REVIEW: Boys In The Trees
Toby Wallace, Gulliver McGrath, Mitzi Ruhlmann, Justin Holborow
FilmInk rates movies out of $20 — the score indicates the amount we believe a ticket to the movie to be worth
…essentially a winner…
It’s Halloween 1997 somewhere in suburban Australia, and it’s also the last night of high school for Corey (Toby Wallace), Jango (Justin Holborow), and their skater gang, The Gromits. Childhood is over and adult life beckons. But for Corey, there is some unfinished business to deal with from his past. When he encounters Jonah (Gulliver McGrath), a former childhood friend now victimised by the occasionally cruel Jango, Corey takes pity on him and agrees to walk him home for old time’s sake. But what starts off as a normal walk through empty suburban streets descends into something darker and magical as they tell each other ghost stories, drawing upon their fears of the world around them.
Boys In The Trees is the first time feature for young Melbourne director, Nicholas Verso, and while it’s a bit hit-and-miss in places, overall he’s done a cracking job. There is definitely a sense of nostalgia to Boys In The Trees that continually pokes you in the ribs while whispering, “Yes, you were that lame too when you were seventeen.” Maybe that’s what makes it slightly unbearable in places – not the direction or the acting, but the swift realisation that you are watching your own highly obnoxious teenage self, in HD.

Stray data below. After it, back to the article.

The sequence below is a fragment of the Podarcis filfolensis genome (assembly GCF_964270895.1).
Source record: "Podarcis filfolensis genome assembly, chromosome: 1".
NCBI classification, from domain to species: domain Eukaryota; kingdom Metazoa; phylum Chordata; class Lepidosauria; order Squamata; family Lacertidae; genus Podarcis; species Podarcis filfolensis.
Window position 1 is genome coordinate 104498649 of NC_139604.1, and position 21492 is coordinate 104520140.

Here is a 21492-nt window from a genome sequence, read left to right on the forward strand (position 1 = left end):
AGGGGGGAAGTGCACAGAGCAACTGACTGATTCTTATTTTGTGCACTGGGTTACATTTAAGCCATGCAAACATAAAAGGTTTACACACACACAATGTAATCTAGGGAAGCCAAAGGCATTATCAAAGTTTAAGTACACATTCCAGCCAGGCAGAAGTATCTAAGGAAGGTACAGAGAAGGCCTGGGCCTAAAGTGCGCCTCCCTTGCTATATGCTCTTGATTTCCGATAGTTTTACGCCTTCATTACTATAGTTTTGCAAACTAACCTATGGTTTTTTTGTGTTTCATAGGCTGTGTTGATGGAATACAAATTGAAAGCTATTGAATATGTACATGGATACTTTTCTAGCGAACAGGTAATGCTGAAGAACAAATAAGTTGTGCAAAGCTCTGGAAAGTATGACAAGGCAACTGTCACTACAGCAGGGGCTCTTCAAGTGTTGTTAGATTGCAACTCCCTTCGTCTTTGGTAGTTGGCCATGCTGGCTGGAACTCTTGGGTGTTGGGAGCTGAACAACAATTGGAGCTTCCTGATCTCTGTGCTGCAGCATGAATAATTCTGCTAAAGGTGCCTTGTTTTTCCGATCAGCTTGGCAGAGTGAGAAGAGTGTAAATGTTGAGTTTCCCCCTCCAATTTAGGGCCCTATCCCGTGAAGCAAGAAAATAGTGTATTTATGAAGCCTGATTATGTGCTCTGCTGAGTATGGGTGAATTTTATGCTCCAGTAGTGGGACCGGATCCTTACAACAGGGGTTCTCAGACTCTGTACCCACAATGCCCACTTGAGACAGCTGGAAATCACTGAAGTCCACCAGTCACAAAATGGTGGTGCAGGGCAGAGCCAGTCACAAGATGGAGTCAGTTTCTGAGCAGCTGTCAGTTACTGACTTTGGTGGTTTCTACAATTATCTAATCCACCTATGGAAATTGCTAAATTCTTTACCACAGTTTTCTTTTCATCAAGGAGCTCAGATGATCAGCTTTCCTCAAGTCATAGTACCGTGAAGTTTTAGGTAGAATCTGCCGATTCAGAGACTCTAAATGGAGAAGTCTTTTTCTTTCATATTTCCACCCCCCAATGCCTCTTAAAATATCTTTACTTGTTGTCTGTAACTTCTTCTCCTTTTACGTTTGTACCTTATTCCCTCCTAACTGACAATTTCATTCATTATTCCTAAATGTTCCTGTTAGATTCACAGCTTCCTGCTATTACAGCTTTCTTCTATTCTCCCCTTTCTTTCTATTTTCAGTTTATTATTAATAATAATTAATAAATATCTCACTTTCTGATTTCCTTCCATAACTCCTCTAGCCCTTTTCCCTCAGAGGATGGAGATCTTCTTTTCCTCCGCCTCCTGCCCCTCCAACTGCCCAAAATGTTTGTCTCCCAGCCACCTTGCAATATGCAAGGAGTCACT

Beyond the typical self-loathing and cringing that generally accompanies any Australian coming-of-age flick, Boys In The Trees does seem somewhat immature. And that’s not a slight at all. Verso’s work, while definitely promising, feels underdeveloped at times throughout the film, which is forgivable for a first feature. While his choices, and those of his young acting crew, are a bit iffy, there are strong glimpses of what they might one day become.
You get the impression that Verso is really trying to make his mark here. The fruit of his efforts result in something quite experimental, whereby he seems to have borrowed or reinvented new styles of narrative structure, editing, and overly cinematic storytelling. Sure, it’s great to test the boundaries and rip up the rulebook, but in the case of Boys In The Trees, Verso may have been just that bit too eager to find his voice, and he ends up getting lost in an eclectic (and at times opposing) set of styles. That said, Boys In The Trees is essentially a winner, and it will be very interesting to see Verso and his team grow into their obvious talent in the future.